Quotable Mises: The Power of Thought

“The essence of an individual’s freedom is the opportunity to deviate from traditional ways of thinking and of doing things.” mises-quotable

For libertarians, this symbolizes the way we oftentimes function within an increasingly totalitarian society that does not recognize most of our basic principles, let alone our comprehensive worldviews. This striking quote is from Ludwig von Mises’s Theory and History, page 378. Concerning freedom, Mises also noted that economic freedom is such that “the individual is in a position to choose the way in which he wants to integrate himself into the totality of society.” When a man such as Mises can convey the perplex ideas of social philosophy, economics, and freedom in such a thought-provoking and unambiguous manner, someone ought to do something about compiling and presenting his magnificent words.

Well someone did. However, The Quotable Mises is not merely a grab bag of moldable quotes for freedom and against tyranny. This compilation of Misesian courage and his revolutionary mindset, edited by Dr. Mark Thornton of the Mises Institute, is a handbook of good over bad, moral vs. immoral, and man against state.

Mises, of course, championed the right of free men acting in voluntary exchange within a free market unencumbered by state intervention or coercion. Interventionism, he knew, would necessarily develop into full-blown socialism, and thus did he deviate from traditional, twentieth-century political thought, in spite of the career consequences that would come to pass.

First off, The Quotable Mises is beautifully bound in a bright, colorful, printed cover sans the traditional dust jacket. The “textbook” look is pleasing as well as durable. Nearly 300 pages, it’s only a handful of the eloquence and brilliance that Mises gave to the world over a span of many years. Thornton has provided a topic-centered table of contents wherein Misesian quotes are found on everything from antitrust to bourgeoisie to Lenin to sex. In regards to Lenin he is quoted as noting that Lenin was akin to a “filing clerk” building “a nation’s production effort according to the model of the post office.” And sex? Mises says that no activity that staves off extinction shall be called a vice! Anyone that has read a great deal of Mises’s work knows that few topics escaped his ability to engage them: not Ghandi, not Prohibition, and certainly not the Historical School.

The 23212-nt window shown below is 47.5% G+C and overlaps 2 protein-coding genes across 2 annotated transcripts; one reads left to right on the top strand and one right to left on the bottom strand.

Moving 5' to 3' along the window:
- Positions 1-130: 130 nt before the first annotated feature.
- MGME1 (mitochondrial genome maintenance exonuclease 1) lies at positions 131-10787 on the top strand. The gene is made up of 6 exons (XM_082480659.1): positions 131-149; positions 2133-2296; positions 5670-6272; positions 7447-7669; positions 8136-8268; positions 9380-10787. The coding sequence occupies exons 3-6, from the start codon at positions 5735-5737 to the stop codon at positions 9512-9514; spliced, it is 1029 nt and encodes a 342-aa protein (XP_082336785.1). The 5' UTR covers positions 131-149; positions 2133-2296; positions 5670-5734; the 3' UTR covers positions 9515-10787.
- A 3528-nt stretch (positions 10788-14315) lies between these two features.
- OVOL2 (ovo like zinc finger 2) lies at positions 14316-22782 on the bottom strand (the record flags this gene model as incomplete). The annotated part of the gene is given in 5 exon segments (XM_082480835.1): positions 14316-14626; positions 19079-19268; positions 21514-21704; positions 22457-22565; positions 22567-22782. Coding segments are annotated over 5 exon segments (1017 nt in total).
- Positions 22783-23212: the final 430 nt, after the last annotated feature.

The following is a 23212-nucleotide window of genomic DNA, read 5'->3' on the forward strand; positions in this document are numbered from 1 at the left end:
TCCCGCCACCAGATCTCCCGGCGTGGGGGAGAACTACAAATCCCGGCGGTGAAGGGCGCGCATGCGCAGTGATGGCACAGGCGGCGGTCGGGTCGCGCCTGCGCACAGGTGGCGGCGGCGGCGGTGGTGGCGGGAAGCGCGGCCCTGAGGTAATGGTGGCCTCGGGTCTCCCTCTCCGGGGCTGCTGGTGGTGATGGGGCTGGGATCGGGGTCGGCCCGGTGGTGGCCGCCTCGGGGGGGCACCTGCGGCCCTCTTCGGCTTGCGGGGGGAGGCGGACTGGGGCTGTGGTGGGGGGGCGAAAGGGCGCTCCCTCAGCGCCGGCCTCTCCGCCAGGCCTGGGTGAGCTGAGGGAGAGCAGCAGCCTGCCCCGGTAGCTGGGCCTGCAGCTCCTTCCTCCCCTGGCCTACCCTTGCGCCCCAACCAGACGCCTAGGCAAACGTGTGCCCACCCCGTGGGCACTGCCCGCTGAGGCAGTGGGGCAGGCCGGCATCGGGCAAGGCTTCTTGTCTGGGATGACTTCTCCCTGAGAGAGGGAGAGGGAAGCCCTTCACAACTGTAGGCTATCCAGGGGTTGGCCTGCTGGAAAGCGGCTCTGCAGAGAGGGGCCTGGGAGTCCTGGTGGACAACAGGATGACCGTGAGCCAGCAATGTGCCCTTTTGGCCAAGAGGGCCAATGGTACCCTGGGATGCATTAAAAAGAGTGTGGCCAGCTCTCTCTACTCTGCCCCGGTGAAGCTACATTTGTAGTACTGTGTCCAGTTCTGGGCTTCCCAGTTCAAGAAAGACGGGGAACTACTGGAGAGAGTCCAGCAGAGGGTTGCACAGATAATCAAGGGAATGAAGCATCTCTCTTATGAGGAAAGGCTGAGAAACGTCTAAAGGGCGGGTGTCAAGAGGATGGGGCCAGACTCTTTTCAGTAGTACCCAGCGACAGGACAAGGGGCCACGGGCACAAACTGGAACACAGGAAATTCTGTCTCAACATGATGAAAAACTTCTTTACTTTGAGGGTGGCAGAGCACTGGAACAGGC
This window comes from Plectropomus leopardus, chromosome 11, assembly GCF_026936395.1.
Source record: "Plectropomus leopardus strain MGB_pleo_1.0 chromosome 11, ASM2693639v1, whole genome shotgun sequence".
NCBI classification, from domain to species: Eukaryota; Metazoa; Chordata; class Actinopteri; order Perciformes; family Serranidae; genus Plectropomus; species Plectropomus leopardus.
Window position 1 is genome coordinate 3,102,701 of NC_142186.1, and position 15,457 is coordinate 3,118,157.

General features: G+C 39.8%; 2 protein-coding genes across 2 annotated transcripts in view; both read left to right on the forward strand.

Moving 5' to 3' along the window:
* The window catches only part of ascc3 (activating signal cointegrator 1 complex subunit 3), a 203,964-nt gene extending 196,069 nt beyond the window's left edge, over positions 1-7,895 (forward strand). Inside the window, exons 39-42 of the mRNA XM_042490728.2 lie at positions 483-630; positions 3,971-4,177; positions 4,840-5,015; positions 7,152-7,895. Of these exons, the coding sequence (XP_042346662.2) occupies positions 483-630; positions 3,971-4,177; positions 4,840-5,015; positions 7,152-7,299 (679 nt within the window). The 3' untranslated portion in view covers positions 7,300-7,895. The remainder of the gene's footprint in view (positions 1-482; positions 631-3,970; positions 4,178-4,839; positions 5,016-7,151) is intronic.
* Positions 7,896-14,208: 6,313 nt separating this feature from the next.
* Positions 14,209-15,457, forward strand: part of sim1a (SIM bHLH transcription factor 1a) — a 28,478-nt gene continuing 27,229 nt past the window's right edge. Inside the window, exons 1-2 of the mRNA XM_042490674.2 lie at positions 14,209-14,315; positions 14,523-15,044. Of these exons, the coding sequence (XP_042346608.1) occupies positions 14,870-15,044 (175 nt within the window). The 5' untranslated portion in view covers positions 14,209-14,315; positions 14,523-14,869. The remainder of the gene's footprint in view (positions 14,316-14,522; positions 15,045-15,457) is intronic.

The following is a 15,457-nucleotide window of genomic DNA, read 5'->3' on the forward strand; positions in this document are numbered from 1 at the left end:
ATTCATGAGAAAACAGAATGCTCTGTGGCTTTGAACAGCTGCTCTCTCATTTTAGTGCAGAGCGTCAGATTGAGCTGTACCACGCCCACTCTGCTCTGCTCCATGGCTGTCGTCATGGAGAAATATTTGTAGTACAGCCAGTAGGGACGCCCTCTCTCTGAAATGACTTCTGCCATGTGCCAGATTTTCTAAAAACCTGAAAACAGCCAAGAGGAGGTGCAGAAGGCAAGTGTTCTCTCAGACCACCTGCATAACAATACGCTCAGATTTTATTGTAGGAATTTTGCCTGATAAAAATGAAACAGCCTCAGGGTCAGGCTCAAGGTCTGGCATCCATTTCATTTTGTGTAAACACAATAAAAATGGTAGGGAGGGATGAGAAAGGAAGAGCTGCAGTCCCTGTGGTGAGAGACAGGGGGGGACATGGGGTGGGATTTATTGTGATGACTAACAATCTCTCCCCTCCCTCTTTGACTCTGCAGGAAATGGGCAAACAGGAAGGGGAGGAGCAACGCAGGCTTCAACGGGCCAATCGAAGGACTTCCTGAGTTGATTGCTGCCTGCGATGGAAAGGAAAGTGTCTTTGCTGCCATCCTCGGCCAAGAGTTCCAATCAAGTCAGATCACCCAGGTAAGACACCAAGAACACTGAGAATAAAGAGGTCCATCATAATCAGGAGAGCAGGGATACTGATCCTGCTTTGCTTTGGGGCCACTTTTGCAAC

The book includes a bibliography and a valuable index, which is especially helpful for writers looking up quotes by topic or keyword. In essence, The Quotable Mises is a joyous and useful presentation of the words of one of the greatest scholars of modern times.

Telling the truth and challenging the powers-that-be rendered Mises academically powerless for most of his lifetime. But his glory lived on with Hayek’s Nobel Prize and the revival of the Austrian school. The truth is in Mises, a great man who dared to challenge the status quo with the consequence of rejection and obscurity. Thankfully, his lifetime of rejection from academia was not followed up with subsequent obscurity, but rather, his legacy was revived via the rebirth of Austrian economics and the discovery that he, indeed, was more comprehensive and significant than his peers dared to declare.

As Mises noted in his magnum opus Human Action: “History speaks only to those who know how to interpret it.” Mises spoke, and thanks to projects like The Quotable Mises, many generations of inquiring minds will certainly interpret.

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